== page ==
A district-level land management official in Phnom Penh promised villagers 47 hectares of land in the Boeng Tompun area on Tuesday, though key officials were unaware of the announcement, and it remained unclear if he would be able to keep such a promise.
Prak Sokun Samnang, head of Dangkao district’s land management office, told an assembly of more than 100 people from three villages located on Boeng Tompun lake that he had cut 47 hectares of land for them and would work on acquiring land titles for them, according to attendees of the meeting.
The entirety of Boeng Tompun has been granted to well-connected developer ING Holdings—according to ING’s website—as part of a massive satellite city the company has planned for the area.
However, contacted after the meeting on Tuesday, Mr. Sokun Samnang said the 47 hectares would be cut from a 520-hectare government reservoir project, not ING’s land. The two projects appear to overlap, making the ownership status of the land unclear.
Eang Vuthy, executive director of Equitable Cambodia, a land rights NGO that sent representatives to Tuesday’s meeting, initially said the authorities’ promise was a “very good step,” but he was under the impression the land had been cut from the ING development.
After being asked about Mr. Sokun Samnang’s comments to reporters denying ING’s ownership of the land, Mr. Vuthy called for further information from officials.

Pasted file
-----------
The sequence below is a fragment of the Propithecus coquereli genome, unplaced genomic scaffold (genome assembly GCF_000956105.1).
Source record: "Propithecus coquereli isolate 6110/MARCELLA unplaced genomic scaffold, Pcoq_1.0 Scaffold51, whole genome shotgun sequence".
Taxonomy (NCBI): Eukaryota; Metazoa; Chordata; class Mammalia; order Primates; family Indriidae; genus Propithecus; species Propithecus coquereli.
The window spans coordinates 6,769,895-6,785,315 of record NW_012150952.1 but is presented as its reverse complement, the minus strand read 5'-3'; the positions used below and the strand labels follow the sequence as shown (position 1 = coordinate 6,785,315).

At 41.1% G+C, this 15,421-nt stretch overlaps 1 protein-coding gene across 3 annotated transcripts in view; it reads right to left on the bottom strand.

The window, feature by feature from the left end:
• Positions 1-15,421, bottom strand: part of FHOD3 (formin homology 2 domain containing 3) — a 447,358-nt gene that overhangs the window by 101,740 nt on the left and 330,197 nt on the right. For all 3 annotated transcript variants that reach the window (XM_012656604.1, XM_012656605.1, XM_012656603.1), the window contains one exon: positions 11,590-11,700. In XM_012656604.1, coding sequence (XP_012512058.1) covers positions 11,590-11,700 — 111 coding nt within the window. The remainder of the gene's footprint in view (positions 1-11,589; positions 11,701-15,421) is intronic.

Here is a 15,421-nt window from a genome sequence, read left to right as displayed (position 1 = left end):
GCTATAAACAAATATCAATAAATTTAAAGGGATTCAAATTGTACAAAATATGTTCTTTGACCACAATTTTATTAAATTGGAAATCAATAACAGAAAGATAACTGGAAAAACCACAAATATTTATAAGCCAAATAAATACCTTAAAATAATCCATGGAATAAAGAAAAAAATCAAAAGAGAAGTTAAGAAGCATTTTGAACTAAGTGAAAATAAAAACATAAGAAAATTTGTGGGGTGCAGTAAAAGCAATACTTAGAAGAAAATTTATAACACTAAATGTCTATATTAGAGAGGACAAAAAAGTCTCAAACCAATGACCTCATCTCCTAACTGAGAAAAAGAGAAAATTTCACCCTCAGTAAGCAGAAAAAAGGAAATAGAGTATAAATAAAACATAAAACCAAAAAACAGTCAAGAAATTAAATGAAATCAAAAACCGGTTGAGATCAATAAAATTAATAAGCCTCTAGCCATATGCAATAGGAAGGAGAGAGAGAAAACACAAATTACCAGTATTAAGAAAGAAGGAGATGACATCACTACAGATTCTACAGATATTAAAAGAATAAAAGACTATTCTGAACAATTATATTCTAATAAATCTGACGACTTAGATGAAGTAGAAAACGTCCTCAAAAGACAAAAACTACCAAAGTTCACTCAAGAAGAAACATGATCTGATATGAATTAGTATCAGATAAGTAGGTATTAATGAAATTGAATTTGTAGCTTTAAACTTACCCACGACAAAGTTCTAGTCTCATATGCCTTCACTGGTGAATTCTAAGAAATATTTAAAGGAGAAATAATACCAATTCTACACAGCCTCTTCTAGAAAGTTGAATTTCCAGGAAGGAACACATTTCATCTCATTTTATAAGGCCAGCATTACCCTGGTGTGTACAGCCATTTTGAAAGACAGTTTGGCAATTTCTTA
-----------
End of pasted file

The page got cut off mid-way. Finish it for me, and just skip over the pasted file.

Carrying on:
“The district authority needs to clarify and explain to the villagers whether or not the ING Holdings project will affect the community, and if so, how much,” Mr. Vuthy said.
Questions about the 47 hectares were passed along by government spokesmen on Tuesday. Land Management Ministry spokesman Seng Lot referred questions to City Hall, while municipal spokesman Met Measpheakdey said he hadn’t heard of the 47 hectares being granted and referred reporters back to Mr. Sokun Samnang.
Meanwhile, Dangkao district governor Nuth Puthdara, who was also at Tuesday’s meeting, said he had not heard of the promised 47 hectares and did not know anything about any assurances made to villagers, noting that it would be the responsibility of City Hall to grant land.
Khoun Vannak, a construction worker from Kva, one of the affected villages, said he would wait and see how things developed.
“I trust authorities 80 percent, but who knows,” he said on Tuesday. “They can lie to us.”
(Additional reporting by Brendan O’Byrne)
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